Apr 20, 2010

Thinking -- or not -- with Heidegger

It's not about Heidegger. It's not about Nazis. The argument is an argument about the priority of politics.

The debate's been going on for some time now -- seemingly cyclically -- and always the attackers say, Heidegger was a Nazi, and they use the evidence of his affiliation, which is, in fact, a fact, and which was, in fact, never in question. But they argue from the assumption of a conclusion. Instead of wading into the thinking and showing how and where the thinking errs, and that the thinking errs, they pre-judge the philosophy by its apparent political end. This means, though, that thinking itself is sapped of any power or potential. The argument erects a structure where the only acceptable answer to whatever question is the one we have already decided upon, and all thinking is inadmissible unless it ends up at the right conclusion.

The defenses of Heidegger do the same thing, though -- ceding the priority of the political, ceding that it would be right to reject him if he were a Nazi, ceding that thinking is to be evaluated not as thinking but according to its final alignment with what we, in some consensus, already accept as true without having to thoroughly think it through at all. They argue Heidegger was not really a Nazi, or he was but that was an accident of time and place and an error, but not of thinking, not of philosophy, but ambition and understanding.

In doing this, though, in defending him, they assent to the main point, which was never about Heidegger himself, but is, in fact, a dismissal of the entire project of philosophy.

At Hillsdale, a school whose public persona is hyper-political, even as real liberal arts are taught, the philosophy department is occasionally visited by hyper-political senior citizens, in town for a seminar, or hyper-political high schoolers, considering application. Almost without exception, they eventually interrupt the class with a question that is always, in spirit, the same: But how does this -- this of Plato/Aristotle/Kant/Hegel/Wittgenstein's -- support our politics?

When someone says Heidegger was a Nazi, or even that he wasn't, the same thing happens. Thinking is delimited, boxed in -- and only allowed if it doesn't have the potential or power to overturn what we think we know. It is only allowed to operate as the hack to our machine. It is only accepted if it serves and is rightly deferential to our orthodoxy and our agenda. Politics has priority, and thinking is good thinking only insofar as is serves our end.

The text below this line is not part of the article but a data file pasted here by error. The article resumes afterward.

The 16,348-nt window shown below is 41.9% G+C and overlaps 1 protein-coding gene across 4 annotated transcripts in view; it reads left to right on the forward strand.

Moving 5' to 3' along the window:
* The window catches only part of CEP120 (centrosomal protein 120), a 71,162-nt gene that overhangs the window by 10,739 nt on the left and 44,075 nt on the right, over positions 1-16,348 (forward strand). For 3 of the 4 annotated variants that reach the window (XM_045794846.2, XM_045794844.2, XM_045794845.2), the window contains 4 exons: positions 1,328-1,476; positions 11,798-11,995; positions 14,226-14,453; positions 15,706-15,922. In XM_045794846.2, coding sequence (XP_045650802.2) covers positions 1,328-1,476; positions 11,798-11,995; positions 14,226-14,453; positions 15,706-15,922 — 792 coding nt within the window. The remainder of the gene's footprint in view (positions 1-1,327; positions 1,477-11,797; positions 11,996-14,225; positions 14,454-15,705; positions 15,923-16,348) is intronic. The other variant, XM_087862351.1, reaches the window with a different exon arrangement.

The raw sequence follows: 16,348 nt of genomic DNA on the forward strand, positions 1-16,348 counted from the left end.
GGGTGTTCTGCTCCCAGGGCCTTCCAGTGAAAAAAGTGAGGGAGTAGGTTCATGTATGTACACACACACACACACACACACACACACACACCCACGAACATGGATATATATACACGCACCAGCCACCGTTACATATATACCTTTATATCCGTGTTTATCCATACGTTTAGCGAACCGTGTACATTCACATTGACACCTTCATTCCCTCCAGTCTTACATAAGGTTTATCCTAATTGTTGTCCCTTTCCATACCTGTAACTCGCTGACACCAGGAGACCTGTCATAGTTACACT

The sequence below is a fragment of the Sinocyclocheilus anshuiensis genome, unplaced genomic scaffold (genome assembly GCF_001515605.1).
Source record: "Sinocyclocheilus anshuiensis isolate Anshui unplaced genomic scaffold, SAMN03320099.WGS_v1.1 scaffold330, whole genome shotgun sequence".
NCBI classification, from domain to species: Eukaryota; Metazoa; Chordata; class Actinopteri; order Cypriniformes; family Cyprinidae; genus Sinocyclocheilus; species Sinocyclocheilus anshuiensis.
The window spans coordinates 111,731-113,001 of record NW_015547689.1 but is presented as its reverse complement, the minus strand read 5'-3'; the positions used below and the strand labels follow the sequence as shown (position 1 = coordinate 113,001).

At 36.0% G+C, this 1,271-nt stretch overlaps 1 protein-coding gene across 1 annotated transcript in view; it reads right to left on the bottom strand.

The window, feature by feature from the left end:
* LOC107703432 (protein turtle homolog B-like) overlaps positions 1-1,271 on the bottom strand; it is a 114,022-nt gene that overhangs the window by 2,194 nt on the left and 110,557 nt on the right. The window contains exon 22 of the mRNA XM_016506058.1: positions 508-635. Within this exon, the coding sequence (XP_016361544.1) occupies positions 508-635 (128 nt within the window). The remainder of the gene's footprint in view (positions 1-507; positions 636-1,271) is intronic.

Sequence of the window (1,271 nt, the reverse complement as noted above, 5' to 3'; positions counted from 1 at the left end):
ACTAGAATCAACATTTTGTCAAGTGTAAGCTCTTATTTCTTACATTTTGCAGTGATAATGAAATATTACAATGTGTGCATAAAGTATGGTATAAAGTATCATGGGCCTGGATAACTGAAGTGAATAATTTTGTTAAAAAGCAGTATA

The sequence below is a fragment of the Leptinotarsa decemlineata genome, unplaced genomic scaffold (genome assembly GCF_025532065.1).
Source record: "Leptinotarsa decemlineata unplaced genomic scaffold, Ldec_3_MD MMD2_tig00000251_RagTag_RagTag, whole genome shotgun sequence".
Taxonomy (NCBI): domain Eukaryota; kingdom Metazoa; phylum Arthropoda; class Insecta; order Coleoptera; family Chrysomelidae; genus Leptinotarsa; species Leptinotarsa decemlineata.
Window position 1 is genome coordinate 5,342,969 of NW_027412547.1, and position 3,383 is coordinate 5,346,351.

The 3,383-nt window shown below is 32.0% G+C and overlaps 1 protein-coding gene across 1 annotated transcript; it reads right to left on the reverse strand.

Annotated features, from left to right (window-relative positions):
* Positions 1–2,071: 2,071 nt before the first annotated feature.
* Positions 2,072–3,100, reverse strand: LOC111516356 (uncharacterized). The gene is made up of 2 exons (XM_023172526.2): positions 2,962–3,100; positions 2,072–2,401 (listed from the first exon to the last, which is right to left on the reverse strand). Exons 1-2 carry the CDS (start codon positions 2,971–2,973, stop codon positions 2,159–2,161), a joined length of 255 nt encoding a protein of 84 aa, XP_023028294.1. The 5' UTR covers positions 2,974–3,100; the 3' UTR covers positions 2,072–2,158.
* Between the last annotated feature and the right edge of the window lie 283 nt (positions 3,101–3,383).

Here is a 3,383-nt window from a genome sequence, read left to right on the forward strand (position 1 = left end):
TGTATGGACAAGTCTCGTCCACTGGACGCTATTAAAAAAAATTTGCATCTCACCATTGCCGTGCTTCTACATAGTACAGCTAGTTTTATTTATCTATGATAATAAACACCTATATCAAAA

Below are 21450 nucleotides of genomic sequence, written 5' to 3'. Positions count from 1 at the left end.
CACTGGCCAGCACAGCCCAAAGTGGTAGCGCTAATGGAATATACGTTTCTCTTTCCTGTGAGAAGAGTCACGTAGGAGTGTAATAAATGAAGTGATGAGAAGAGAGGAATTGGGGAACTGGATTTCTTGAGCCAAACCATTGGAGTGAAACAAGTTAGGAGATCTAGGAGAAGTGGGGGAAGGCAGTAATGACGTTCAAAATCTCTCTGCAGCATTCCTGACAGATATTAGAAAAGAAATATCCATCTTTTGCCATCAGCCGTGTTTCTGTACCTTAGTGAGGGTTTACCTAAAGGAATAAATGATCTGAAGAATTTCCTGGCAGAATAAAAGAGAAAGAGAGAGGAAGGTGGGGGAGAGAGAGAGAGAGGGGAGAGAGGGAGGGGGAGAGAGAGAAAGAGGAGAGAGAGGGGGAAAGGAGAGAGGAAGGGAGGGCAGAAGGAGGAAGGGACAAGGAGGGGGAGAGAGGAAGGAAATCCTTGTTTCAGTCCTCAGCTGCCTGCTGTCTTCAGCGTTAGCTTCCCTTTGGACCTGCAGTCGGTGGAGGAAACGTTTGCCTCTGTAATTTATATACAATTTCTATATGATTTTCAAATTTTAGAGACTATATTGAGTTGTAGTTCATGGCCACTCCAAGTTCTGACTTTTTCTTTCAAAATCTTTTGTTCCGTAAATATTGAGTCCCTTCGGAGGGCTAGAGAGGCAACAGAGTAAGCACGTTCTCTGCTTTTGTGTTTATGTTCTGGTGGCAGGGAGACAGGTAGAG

Remember here the conservative mantra, popular a while back, that ideas have consequences. Ostensibly this works as a caution against ivory tower idea-mongers who were, somewhere along the way, overly cavalier about the outworkings of ideas, thinking them "just" ideas, in some sense, safe within the confines of being completely impractical. It is not quite clear, of course, who is supposed to have thought ideas weren't also causes with effects. Even the worst caricatures of liberal hippie profs preaching Marx didn't do that. Or course ideas have consequences. Of course they work out and unfold and have effects. In this sense, the mantra is meaningless.

Yet the silliness of this actually serves to underline the true subversiveness of the slogan: ideas have consequences works to elevate conclusions over thinking, to give politics priority. It's not just that ideas "have" consequences, but that they are to be judged by them, that the consequences are what count, what matters. This is not just a question of priority, either, because thinking isn't thinking if it doesn't have the space or the freedom to arrive at conclusions. Here, under the conservative slogan, with this prioritization, thinking is smothered. Thinking is killed. All that's left is hackery.

We'd do better to reverse the mantra, to say, consequences have ideas. Because consequences and results are manifest all around us, but we don't even and can't even know what they are unless we're free to think. And we cannot think -- cannot interrogate the world as it is, as we find it, as we assume it to be -- unless our thinking has the potential to change us, which is also the power to convince us, at least possibly, that everything we think we know is upside down and backwards. Thinking isn't thinking unless it can dismantle us and our world. Mutatis mutandis, with the priority placed on thinking, the slogan makes thinking free and gives it priority, which is the only way it's possible, but which also means dangerous.

When someone says, "All I know about Heidegger is he was a Nazi," they are also saying that this is all they want to know, all they want to be known. In the most recent eruption of the debate, it's no accident that the argument went from Heidegger's affiliation to banishing him from philosophy. Politics, here, is totalized, which means thinking vanishes, and we're left with dogma, but at least we're safe from the anarchic potential of ideas.

It is not about Heidegger, though. It's not about Nazis. It's about thinking, and whether we're going to do it or not.